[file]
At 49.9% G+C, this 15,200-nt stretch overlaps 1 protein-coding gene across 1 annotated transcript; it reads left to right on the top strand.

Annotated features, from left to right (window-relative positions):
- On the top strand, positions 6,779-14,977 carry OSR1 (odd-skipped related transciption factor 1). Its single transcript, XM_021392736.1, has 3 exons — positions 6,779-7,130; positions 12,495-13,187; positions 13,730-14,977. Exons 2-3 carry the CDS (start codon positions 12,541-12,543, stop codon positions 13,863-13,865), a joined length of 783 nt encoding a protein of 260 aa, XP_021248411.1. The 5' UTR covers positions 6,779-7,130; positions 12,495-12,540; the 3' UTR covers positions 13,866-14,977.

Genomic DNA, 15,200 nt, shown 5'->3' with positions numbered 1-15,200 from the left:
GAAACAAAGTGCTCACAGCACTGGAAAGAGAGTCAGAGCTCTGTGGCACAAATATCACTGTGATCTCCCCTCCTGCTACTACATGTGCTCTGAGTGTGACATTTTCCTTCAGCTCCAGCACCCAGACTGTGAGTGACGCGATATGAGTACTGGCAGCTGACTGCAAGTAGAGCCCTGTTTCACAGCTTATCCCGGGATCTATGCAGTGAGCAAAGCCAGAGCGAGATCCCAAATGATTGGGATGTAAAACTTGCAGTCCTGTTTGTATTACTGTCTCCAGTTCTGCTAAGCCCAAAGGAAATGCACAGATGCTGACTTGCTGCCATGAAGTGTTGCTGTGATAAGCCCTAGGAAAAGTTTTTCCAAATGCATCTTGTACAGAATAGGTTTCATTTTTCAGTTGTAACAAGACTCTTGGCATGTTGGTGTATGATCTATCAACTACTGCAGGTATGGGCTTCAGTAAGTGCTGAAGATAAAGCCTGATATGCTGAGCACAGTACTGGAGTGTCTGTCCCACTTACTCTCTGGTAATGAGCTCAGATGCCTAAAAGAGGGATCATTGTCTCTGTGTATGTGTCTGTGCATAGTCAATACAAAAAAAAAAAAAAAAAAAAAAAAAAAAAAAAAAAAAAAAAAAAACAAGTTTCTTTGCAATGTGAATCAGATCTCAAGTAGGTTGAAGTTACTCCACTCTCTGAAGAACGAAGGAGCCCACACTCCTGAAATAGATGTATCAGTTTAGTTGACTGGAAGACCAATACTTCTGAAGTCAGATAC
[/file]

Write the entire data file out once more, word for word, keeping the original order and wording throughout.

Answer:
At 49.9% G+C, this 15,200-nt stretch overlaps 1 protein-coding gene across 1 annotated transcript; it reads left to right on the top strand.

Annotated features, from left to right (window-relative positions):
- On the top strand, positions 6,779-14,977 carry OSR1 (odd-skipped related transciption factor 1). Its single transcript, XM_021392736.1, has 3 exons — positions 6,779-7,130; positions 12,495-13,187; positions 13,730-14,977. Exons 2-3 carry the CDS (start codon positions 12,541-12,543, stop codon positions 13,863-13,865), a joined length of 783 nt encoding a protein of 260 aa, XP_021248411.1. The 5' UTR covers positions 6,779-7,130; positions 12,495-12,540; the 3' UTR covers positions 13,866-14,977.

Genomic DNA, 15,200 nt, shown 5'->3' with positions numbered 1-15,200 from the left:
GAAACAAAGTGCTCACAGCACTGGAAAGAGAGTCAGAGCTCTGTGGCACAAATATCACTGTGATCTCCCCTCCTGCTACTACATGTGCTCTGAGTGTGACATTTTCCTTCAGCTCCAGCACCCAGACTGTGAGTGACGCGATATGAGTACTGGCAGCTGACTGCAAGTAGAGCCCTGTTTCACAGCTTATCCCGGGATCTATGCAGTGAGCAAAGCCAGAGCGAGATCCCAAATGATTGGGATGTAAAACTTGCAGTCCTGTTTGTATTACTGTCTCCAGTTCTGCTAAGCCCAAAGGAAATGCACAGATGCTGACTTGCTGCCATGAAGTGTTGCTGTGATAAGCCCTAGGAAAAGTTTTTCCAAATGCATCTTGTACAGAATAGGTTTCATTTTTCAGTTGTAACAAGACTCTTGGCATGTTGGTGTATGATCTATCAACTACTGCAGGTATGGGCTTCAGTAAGTGCTGAAGATAAAGCCTGATATGCTGAGCACAGTACTGGAGTGTCTGTCCCACTTACTCTCTGGTAATGAGCTCAGATGCCTAAAAGAGGGATCATTGTCTCTGTGTATGTGTCTGTGCATAGTCAATACAAAAAAAAAAAAAAAAAAAAAAAAAAAAAAAAAAAAAAAAAAAAACAAGTTTCTTTGCAATGTGAATCAGATCTCAAGTAGGTTGAAGTTACTCCACTCTCTGAAGAACGAAGGAGCCCACACTCCTGAAATAGATGTATCAGTTTAGTTGACTGGAAGACCAATACTTCTGAAGTCAGATAC